Anyway, once you are sure you can dig, you could rent a Bobcat for a few days and dig trenches to put in French drains (the process involves digging trenches, putting in crushed stone, putting in drain tile, then more stone; it'll be a few days of hard work at the very least) and have them all lead to a drywell. It seems very doubtful that a drywell on its own will dispose of the water; if that was the case you probably wouldn't have a pool on your lawn. So an outdoor sump with a pump that takes the water via a waste line (needs to be below the frost line!) to a storm sewer might work ... but you will probably need to check and see if that's kosher in your area; some places don't like you dumping sump water into storm sewers, some may require a stormwater/runoff permit, others may not mind. Oh, and a building permit may be generally necessary for any of this stuff.

In terms of lower-cost / lower-effort solutions ... the only thing that comes immediately to mind is maybe you could build up a raised-bed garden (but with an open bottom) in the wet part of the lawn, and put some water-loving plants in there? Maybe till down into the yard soil a bit, mix lots of good gardening soil into it, then build it up 8" or so to form a raised bed, and you'd get a nice garden that probably wouldn't require much watering and you wouldn't have mosquito problems since the water wouldn't be exposed. Not sure what you'd be able to grow in occasionally-soggy soil like that, though. Might not be vegetables.
posted by Kadin2048 at 10:07 AM on March 19, 2015 [2 favorites]

We had this exact problem, and our solution has evolved over the ten+ years we've lived here.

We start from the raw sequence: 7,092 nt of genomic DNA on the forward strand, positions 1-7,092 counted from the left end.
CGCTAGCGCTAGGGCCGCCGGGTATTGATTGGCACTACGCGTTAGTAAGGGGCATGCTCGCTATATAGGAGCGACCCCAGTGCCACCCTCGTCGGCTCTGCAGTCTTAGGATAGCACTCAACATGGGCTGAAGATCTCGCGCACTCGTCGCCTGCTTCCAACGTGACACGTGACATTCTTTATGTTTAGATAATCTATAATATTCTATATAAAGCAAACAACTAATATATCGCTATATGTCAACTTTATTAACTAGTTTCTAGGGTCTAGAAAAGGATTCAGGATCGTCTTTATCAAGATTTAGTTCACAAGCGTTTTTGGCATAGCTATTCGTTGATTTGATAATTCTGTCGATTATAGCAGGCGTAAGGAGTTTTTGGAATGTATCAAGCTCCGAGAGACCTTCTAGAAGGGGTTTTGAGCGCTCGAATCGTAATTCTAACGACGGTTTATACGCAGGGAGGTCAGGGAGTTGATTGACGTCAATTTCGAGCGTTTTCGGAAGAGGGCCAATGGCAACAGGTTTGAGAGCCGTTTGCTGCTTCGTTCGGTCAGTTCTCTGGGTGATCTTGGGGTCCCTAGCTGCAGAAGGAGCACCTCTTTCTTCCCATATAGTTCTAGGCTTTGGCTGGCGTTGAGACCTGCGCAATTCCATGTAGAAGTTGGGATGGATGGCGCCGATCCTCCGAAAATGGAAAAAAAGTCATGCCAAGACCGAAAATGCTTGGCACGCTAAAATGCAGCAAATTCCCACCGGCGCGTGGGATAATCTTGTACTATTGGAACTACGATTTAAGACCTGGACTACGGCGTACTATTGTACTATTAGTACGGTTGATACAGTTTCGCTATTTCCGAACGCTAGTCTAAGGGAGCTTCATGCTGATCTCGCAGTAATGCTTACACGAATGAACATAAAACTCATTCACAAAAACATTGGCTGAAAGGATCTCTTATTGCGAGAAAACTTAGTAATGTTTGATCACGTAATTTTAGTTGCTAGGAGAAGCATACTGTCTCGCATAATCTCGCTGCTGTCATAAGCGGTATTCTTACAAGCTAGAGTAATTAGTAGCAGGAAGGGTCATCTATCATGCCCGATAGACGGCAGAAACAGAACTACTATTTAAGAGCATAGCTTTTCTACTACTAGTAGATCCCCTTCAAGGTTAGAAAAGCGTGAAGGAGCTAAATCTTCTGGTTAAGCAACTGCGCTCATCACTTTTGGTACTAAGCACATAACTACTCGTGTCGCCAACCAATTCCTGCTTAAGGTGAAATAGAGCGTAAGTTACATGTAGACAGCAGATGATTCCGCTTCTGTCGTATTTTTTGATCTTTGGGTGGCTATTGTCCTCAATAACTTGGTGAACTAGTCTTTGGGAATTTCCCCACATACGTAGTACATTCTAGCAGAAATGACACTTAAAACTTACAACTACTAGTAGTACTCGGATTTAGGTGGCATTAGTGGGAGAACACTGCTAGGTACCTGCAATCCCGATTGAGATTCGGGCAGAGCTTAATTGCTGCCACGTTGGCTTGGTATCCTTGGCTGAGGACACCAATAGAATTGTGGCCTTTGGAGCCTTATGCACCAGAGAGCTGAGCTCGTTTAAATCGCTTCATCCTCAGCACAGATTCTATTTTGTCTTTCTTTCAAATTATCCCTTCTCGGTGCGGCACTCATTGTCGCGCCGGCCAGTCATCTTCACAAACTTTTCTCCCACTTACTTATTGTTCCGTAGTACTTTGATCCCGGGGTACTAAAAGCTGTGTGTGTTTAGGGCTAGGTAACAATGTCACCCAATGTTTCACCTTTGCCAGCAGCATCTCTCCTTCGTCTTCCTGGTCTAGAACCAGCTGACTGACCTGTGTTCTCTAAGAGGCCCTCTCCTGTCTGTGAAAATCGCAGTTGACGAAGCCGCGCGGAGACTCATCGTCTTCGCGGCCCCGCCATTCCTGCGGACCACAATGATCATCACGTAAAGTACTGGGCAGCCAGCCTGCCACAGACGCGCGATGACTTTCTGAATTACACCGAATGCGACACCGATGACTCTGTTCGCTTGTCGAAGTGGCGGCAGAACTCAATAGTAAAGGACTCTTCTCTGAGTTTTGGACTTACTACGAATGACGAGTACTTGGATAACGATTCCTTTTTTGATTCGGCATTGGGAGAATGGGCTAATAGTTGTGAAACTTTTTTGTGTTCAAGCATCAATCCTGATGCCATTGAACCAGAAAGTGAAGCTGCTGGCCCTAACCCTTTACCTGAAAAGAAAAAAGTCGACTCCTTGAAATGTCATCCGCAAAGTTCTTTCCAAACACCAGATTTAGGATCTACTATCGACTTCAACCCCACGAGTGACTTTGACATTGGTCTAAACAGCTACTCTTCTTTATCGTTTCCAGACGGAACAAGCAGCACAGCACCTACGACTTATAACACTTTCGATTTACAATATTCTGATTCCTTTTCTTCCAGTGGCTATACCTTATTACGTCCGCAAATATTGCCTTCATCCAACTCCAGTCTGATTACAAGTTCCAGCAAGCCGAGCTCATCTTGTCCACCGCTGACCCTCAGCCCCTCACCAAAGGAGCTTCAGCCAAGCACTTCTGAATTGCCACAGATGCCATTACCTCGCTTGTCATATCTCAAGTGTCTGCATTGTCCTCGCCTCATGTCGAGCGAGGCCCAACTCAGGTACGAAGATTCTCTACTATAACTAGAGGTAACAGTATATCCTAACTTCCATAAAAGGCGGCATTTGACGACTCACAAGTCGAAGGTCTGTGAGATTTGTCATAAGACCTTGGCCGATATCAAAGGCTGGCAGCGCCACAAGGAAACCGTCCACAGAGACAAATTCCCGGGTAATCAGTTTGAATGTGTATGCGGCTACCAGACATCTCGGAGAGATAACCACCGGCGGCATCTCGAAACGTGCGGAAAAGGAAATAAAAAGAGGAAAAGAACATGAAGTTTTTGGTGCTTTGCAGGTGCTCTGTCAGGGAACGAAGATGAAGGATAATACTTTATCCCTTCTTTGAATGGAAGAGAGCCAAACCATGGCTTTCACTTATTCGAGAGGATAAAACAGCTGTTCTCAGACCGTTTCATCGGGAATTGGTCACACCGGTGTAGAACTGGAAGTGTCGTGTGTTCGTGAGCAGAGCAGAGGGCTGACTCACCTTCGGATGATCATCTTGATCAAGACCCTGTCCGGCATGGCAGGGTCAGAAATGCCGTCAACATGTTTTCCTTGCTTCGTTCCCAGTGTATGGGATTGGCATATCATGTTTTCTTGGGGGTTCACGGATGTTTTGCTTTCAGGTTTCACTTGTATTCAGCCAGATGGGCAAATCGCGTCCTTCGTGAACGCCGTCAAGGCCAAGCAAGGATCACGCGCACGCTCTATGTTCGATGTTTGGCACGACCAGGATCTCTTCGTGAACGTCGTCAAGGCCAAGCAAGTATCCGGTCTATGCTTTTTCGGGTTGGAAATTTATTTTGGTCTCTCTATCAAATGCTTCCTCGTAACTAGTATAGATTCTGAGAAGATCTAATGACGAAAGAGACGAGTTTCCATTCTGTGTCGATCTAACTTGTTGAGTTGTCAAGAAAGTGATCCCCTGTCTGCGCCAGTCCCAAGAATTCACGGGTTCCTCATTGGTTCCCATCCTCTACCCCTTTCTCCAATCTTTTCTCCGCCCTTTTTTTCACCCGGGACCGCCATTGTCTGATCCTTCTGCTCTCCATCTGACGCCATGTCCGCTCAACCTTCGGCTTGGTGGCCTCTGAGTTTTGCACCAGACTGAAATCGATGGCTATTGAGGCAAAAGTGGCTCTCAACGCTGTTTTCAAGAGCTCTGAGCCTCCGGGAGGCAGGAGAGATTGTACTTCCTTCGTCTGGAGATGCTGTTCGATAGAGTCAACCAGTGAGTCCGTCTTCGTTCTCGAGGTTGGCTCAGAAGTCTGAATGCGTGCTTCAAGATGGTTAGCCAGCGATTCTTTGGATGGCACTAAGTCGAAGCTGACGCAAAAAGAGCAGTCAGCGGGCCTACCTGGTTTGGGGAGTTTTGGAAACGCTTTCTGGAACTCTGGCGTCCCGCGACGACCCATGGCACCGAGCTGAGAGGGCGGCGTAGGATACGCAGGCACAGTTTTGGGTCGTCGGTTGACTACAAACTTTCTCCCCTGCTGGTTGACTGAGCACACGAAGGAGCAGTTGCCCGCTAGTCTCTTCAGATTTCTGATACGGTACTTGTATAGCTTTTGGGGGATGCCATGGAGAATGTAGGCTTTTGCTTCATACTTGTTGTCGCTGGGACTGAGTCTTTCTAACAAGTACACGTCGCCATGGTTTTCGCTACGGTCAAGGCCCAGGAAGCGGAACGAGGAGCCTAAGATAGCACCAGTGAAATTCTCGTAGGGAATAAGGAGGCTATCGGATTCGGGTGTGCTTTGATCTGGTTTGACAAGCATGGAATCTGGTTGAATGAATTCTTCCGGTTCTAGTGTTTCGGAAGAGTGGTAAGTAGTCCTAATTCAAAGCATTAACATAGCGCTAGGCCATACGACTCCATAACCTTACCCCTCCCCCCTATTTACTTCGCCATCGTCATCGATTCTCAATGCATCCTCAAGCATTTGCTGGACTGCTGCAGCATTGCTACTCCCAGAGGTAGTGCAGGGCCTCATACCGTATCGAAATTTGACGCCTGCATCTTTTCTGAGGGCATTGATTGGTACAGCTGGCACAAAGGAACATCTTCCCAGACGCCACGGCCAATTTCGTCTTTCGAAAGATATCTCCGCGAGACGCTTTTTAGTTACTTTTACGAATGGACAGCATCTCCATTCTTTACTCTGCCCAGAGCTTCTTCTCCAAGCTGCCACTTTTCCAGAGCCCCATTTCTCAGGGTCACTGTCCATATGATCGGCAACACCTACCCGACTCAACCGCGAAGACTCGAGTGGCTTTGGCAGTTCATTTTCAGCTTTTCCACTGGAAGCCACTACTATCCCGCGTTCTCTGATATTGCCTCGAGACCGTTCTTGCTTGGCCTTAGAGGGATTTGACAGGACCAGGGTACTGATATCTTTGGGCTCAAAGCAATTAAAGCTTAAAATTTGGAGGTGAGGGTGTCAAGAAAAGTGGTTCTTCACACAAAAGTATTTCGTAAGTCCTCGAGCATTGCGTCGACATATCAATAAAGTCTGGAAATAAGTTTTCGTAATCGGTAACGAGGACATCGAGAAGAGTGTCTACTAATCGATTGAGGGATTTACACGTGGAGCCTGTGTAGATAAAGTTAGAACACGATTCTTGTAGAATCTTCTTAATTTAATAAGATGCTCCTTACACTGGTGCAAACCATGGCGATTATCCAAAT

- we started out by planting water-loving plants to suck up excess water
- then we dug a lower area in the yard and backfilled with mulch (and put playground equipment there for the kids)
- then we put in a dry riverbed and naturalized sandbox/beach area. (This is the point at which the problem was effectively solved.)
- but then my spouse built an actual lined pool and converted the dry riverbed to a water feature. We are still working out the kinks on this one.

We have definitely spent more than $1k over the years, but you could probably DIY something that would work for that if you were willing to put in a lot of work and just pay for materials.
posted by instamatic at 10:10 AM on March 19, 2015

I got some good advice when I asked a similar/related question.
posted by headnsouth at 11:33 AM on March 19, 2015

You may be able to find groundwater levels -- here's the most relevant USGS page that has some links to State data.

You say you're 5 miles from a delineated wetland. If your entire area is relatively flat, and at a similar elevation to the wetland, that's a big clue that your groundwater table is close to the surface. You can find your topo map & compare.

I suspect that it is not a vernal pool, since those are seasonal and generally appear independently of rainfall.
Vernal pools are caused by high groundwater, and groundwater levels increase due to precipitation or an influx of water say from snowmelt. They are generally seasonal, but aren't limited to those that only appear in the spring. While their pool may or may not be a vernal pool, it seems most likely due to high groundwater.